But perhaps the key institutional reality that ignited the debate over affirmative action was the intensifying competition for a place at UC. Admissions standards at UC are closer to those of elite private institutions like Stanford than to those of most public universities. Under the state's 1960 Master Plan for Higher Education, the University's students must be drawn from among the top 12.5 percent of California high school seniors. To become eligible for admission to UC, students must meet stringent requirements in subject matter, scholarship, and standardized examinations. Eligibility, as the idea was applied at UC, did two things at once: it spelled out the University's academic standards, and it promised every undergraduate student who met those standards a place at UC, though not necessarily at the campus or in the program of first choice. In the words of a faculty white paper, eligibility is both "a 'road map' to students aspiring to attend UC and, since the 1960s, a guarantee of admission to those who meet the threshold requirements."
Until 1973, UC was able to accommodate all applicants in the top 12.5 percent. In that year, for the first time, the University's Berkeley campus had to turn away qualified freshmen. Over the next twenty years, admission to both Berkeley and UCLA became increasingly difficult even for exceedingly well qualified students; many were redirected to other UC campuses. And despite fee increases to help deal with budget reductions, UC was still one of the best bargains in American higher education. Changes in the price structure of private institutions meant that UC was a place in which students could receive an undergraduate education comparable to a university like Stanford for a fraction of the cost. Demand in both undergraduate and professional programs was outstripping the spaces available at campuses like UCLA and Berkeley. In 1994, UCLA received 25,300 applications for a fall 1995 freshman class of 3,700; Berkeley's numbers were similar. The college-age cohort in California, the largest since the baby boom generation of the 1960s, was about to hit, and UC was already beginning to feel the insistent push of rising demand. The University would have to accommodate student numbers comparable to those of the 1960s but at an even faster pace and in the midst of a fiscal drought. Since it considered only the most highly qualified for acceptance into its undergraduate programs, admission to UC was intensely competitive.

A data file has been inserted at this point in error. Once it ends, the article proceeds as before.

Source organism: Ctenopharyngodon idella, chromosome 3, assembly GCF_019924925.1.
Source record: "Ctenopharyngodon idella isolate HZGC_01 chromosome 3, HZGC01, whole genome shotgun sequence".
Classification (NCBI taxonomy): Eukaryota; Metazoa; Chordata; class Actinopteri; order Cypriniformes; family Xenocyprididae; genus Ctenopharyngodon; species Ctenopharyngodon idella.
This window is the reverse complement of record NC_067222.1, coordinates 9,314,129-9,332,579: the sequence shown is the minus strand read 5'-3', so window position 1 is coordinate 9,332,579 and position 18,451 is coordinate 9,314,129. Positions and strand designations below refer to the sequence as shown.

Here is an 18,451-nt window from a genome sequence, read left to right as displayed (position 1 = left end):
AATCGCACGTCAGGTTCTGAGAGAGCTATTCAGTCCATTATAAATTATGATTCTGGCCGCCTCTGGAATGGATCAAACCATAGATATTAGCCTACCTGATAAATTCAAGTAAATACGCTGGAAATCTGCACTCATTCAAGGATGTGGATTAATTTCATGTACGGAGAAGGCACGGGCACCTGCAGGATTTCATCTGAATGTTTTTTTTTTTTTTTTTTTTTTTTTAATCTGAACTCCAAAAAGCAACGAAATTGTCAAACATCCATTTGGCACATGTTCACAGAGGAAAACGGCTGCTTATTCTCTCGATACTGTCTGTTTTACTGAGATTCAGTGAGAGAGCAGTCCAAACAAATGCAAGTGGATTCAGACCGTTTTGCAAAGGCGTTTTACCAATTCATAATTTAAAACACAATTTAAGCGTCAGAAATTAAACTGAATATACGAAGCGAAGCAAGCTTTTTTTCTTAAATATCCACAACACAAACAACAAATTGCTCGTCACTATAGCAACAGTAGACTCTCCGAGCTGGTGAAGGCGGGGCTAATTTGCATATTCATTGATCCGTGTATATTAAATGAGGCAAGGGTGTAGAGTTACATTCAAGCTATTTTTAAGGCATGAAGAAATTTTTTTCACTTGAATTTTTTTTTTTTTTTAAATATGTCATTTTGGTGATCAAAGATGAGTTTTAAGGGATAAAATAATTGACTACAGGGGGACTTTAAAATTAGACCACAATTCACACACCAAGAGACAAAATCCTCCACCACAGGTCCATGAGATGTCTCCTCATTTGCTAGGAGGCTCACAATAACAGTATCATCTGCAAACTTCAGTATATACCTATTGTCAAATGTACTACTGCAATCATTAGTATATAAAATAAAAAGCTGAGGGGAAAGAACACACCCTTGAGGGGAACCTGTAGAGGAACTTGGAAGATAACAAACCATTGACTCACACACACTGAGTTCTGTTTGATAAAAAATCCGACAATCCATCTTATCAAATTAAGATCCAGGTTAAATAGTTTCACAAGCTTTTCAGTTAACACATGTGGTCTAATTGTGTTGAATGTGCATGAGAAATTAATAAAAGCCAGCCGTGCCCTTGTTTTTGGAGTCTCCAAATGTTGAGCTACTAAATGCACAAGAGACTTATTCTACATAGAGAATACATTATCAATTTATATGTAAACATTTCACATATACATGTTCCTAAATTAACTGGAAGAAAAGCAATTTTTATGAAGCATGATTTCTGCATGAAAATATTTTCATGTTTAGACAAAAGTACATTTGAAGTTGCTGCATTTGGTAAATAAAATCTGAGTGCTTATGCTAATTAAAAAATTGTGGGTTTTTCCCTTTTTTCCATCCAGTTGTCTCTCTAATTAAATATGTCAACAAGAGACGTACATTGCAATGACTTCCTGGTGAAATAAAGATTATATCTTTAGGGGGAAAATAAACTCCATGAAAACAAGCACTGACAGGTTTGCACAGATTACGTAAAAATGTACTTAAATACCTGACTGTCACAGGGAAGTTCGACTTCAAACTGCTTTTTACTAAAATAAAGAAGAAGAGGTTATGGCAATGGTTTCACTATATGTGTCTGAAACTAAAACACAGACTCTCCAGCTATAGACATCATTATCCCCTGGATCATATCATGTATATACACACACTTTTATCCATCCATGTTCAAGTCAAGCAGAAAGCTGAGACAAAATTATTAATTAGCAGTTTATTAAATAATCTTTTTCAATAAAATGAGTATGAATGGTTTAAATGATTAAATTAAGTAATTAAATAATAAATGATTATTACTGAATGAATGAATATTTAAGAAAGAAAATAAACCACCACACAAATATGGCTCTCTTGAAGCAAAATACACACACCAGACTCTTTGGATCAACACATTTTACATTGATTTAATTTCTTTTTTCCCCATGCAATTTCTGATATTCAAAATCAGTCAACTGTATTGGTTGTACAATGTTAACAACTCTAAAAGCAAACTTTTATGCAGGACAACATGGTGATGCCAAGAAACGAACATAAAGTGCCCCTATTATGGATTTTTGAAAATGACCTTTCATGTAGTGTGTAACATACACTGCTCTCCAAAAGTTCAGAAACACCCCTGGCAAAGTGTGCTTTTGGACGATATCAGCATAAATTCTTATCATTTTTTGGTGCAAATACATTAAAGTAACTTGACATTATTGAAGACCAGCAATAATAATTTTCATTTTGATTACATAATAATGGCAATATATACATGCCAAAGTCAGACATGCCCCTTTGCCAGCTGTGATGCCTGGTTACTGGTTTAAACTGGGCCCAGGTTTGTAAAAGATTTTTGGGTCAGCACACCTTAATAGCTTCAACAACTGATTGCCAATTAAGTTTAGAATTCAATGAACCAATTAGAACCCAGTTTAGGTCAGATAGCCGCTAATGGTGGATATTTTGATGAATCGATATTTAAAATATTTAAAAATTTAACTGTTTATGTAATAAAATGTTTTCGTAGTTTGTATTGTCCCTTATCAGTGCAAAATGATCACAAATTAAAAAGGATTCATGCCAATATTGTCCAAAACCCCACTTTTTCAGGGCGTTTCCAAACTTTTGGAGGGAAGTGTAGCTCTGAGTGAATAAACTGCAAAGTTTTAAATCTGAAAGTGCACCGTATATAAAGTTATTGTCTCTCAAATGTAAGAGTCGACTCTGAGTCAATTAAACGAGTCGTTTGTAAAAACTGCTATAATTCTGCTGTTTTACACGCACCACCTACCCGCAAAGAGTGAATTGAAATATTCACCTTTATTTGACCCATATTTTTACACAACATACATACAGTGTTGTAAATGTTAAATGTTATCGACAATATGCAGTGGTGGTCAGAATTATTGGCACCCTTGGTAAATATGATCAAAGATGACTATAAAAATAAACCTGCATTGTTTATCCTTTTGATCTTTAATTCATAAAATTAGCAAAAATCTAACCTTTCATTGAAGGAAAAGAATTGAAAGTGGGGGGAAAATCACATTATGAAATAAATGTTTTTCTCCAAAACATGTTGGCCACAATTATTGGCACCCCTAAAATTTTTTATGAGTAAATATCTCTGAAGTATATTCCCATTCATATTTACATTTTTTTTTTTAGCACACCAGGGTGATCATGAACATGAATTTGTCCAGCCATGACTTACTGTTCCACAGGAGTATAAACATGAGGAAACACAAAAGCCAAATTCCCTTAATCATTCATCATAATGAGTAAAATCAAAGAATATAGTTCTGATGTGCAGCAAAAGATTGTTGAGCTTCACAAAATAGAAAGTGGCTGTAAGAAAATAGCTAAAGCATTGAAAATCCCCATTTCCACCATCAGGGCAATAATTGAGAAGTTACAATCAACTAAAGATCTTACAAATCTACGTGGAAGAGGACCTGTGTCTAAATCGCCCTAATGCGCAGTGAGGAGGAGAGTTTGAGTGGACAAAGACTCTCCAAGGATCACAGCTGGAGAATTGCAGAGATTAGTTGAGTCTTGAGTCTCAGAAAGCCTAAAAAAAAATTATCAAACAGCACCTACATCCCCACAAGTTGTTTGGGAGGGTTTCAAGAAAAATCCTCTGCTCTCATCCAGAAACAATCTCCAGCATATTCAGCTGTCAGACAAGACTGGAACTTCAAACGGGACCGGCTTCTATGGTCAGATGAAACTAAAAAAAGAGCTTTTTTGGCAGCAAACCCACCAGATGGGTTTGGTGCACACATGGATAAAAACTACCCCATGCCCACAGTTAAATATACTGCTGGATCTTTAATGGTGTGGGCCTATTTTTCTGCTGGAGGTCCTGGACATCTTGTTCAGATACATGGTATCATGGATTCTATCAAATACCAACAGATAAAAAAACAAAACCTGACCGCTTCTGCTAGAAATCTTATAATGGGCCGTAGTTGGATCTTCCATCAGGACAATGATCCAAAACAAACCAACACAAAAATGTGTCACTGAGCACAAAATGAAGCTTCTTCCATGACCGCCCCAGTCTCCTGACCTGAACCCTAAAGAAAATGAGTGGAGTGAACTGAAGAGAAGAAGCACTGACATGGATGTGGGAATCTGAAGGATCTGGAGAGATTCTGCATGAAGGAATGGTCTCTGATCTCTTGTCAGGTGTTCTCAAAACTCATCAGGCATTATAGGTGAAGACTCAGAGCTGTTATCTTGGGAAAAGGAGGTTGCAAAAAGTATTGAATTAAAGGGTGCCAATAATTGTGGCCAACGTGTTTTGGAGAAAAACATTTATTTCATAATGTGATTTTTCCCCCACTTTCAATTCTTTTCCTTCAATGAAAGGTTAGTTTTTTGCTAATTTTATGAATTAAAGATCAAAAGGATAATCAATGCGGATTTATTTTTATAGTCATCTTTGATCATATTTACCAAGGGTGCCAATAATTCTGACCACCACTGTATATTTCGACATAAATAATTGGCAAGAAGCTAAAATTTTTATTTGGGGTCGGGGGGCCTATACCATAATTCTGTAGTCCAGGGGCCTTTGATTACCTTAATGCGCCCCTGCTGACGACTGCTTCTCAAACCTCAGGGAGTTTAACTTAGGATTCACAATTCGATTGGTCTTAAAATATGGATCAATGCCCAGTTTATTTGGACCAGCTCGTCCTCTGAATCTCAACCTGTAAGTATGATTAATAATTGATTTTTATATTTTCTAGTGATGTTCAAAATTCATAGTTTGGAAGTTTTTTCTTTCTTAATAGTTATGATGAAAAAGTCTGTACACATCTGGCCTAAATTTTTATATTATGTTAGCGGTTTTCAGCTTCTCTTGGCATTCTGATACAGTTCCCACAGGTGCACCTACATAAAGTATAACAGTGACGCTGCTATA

In the mid-1970s, the California legislature had adopted a policy calling on UC and the California State University (CSU) system to enroll an undergraduate student body that approximated the ethnic and racial composition of the state's public high schools. By the 1990s, a public collision between these two realities-UC's high-stakes, zero-sum admissions policy under the Master Plan and the legislative mandate to encompass an ethnically and racially diverse undergraduate student body-was increasingly likely. That is exactly what President Gardner told the Regents during a 1990 discussion of affirmative action:
So, we talk about these policies ... as though they somehow all hold together to everybody's satisfaction, when in fact, translated into practice, everybody is unhappy.... The groups that are ... more eligible on academically objective criteria are unhappy because we're turning them away. Those who think the academically objective criteria are, in fact, discriminatory against them because of special problems and circumstances in their communities, think we ought to rely less on those and more on subjective criteria. Anyone who thinks they have the answer to this problem does not comprehend it. And those who comprehend it don't have an answer.
It was a highly unstable environment in which the University of California was more than usually vulnerable to challenges from unhappy constituencies. Even so, the Regents' decision might never have happened were it not for Mr. and Mrs. Jerry Cook of San Diego.
In 1993, the Cooks launched a letter-writing campaign to legislators, University officials, and others about what they saw as the unfair advantage minority applicants enjoyed in UC's five medical schools. Their son, James, a white applicant who was also a Phi Beta Kappa graduate of UC San Diego (UCSD), had been accepted at Harvard Medical School in 1992 but denied admission to UC's medical schools, including his first choice, UC San Diego. He reapplied in 1993 but was accepted only at UC Davis.